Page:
|Keywords:||Law; Criminology; Public policy|
|Full text PDF:||http://pqdtopen.proquest.com/#viewpdf?dispub=3742829|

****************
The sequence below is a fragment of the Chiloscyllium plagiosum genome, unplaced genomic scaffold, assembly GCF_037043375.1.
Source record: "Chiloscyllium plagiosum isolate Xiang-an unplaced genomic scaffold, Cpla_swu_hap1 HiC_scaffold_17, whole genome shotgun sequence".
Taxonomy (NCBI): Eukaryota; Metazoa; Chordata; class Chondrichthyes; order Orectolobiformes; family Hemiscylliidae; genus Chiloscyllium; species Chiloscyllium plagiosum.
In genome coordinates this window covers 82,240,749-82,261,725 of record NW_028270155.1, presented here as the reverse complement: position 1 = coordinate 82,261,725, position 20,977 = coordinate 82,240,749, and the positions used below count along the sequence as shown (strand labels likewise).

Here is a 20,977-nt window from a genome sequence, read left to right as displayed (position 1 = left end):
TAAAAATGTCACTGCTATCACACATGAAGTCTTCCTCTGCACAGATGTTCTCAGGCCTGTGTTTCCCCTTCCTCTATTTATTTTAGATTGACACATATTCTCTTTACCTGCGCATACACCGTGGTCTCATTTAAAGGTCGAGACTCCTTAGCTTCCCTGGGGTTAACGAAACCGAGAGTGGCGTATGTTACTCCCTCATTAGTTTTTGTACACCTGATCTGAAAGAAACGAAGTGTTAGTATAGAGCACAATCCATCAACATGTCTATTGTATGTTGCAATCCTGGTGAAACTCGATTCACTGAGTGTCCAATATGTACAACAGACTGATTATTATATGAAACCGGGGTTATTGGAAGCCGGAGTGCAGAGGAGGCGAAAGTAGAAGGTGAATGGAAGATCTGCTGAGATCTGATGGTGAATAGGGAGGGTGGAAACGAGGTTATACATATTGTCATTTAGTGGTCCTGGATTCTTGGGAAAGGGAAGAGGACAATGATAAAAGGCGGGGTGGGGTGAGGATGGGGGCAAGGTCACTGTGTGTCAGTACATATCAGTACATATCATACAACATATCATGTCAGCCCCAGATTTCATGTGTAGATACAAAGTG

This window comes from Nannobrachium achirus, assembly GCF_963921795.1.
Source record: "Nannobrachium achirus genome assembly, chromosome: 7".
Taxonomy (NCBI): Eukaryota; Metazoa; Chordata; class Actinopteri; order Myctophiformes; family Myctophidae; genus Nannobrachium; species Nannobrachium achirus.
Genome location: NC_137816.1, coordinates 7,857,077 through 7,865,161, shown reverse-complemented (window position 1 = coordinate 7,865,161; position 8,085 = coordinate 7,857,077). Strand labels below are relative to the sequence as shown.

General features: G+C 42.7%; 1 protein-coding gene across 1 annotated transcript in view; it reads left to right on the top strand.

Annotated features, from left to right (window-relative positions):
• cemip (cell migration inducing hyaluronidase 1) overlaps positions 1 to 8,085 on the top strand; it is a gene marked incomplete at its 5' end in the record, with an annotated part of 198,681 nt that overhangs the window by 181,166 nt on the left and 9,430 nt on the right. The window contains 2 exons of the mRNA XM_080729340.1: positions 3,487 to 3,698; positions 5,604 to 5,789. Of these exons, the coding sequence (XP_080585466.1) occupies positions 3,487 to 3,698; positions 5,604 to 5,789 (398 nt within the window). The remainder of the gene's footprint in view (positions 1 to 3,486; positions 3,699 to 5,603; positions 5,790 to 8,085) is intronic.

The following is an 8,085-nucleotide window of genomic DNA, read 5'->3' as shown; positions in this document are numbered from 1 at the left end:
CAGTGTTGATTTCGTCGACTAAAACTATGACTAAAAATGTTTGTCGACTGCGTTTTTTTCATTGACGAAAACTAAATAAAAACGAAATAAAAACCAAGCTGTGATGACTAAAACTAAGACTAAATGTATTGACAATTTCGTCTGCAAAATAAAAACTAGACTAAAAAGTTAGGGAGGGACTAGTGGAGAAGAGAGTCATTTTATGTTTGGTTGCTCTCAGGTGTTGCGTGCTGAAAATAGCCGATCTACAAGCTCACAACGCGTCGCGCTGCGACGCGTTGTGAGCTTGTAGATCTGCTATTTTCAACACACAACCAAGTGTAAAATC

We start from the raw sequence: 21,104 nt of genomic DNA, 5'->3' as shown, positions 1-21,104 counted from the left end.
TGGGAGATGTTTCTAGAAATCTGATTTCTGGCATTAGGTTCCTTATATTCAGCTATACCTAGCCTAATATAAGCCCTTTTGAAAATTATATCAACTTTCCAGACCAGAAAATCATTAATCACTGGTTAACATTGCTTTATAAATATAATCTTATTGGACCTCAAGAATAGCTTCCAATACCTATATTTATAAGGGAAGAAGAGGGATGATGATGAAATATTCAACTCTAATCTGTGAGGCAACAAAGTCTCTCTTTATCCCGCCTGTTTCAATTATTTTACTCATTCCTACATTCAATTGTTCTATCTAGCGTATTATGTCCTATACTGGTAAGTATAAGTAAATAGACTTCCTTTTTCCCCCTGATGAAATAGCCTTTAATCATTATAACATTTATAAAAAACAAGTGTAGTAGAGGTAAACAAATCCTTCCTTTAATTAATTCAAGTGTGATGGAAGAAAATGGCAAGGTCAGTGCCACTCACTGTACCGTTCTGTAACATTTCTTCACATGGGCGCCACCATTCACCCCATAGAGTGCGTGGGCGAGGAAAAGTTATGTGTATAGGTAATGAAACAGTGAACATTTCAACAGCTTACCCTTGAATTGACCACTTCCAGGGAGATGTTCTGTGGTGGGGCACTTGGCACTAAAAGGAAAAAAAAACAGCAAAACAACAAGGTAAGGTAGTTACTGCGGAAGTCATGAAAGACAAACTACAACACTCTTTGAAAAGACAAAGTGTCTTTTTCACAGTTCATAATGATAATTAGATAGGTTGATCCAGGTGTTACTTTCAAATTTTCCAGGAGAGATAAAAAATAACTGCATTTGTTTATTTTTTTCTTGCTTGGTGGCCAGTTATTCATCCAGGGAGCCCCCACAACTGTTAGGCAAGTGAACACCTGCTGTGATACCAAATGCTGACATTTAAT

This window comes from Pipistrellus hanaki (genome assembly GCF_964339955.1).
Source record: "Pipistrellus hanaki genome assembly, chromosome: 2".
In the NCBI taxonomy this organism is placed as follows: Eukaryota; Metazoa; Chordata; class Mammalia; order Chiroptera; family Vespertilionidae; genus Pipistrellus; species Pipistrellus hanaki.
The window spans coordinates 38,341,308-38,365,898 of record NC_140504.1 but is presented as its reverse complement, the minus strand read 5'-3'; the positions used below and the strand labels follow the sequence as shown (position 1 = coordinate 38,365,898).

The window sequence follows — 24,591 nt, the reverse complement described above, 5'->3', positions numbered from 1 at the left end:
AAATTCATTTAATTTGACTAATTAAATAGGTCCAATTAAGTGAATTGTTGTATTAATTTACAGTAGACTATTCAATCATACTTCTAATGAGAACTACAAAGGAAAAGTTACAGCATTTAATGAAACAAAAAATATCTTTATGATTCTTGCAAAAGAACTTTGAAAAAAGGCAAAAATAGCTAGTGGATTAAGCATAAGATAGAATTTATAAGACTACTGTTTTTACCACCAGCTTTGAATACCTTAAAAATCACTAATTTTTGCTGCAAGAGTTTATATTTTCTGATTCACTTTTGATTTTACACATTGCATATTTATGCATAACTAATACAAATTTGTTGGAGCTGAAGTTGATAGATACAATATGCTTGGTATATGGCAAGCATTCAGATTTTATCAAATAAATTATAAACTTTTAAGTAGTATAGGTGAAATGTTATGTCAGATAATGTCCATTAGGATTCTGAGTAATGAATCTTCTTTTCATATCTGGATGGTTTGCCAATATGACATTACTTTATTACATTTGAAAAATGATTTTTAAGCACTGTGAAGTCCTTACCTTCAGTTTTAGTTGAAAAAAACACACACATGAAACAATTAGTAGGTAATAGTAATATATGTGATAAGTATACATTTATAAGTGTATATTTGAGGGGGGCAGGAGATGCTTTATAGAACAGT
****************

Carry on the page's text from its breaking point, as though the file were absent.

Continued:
School resource officer programs, characterized as a major crime control model and violence prevention program have earned the designation as an effective prevention strategy to mitigate against student misconduct and violations of the law. This study explored school resource officers? perceptions of how arrests decisions influenced order within middle and high schools. The purpose of the study was to determine if a relationship existed between factors, circumstances, and the arrest decisions in middle and high schools. It was assumed the officers? decision to arrest or not arrest were dependent upon factors and circumstances that were interconnected to the functionality of maintaining social order within the school setting. The structural-functionalism theory offered a comprehensive approach to explore the relationship between the social structure of schools, functions of school resource officers and the impact of their arrests decisions in creating balance and stability in the school environment. For this study, the dependent variable was the arrest decisions of school resource officers and the independent variables were factors, circumstances and years of experience. The study hypothesized a correlation between the dependent variable (arrests decisions) and the independent variables, which were collapsed into three facets - factors, circumstances and years of experience. Although, it was presumed years of experience would influence arrests decisions, logistic regression analysis revealed it did not influence the arrest decision as much as the facet factors. The study further revealed females were more likely to arrest than males and more students were arrested at the high school level than at the middle school level. Academic achievement and criminal records were considered at the middle school level with little consideration in high school.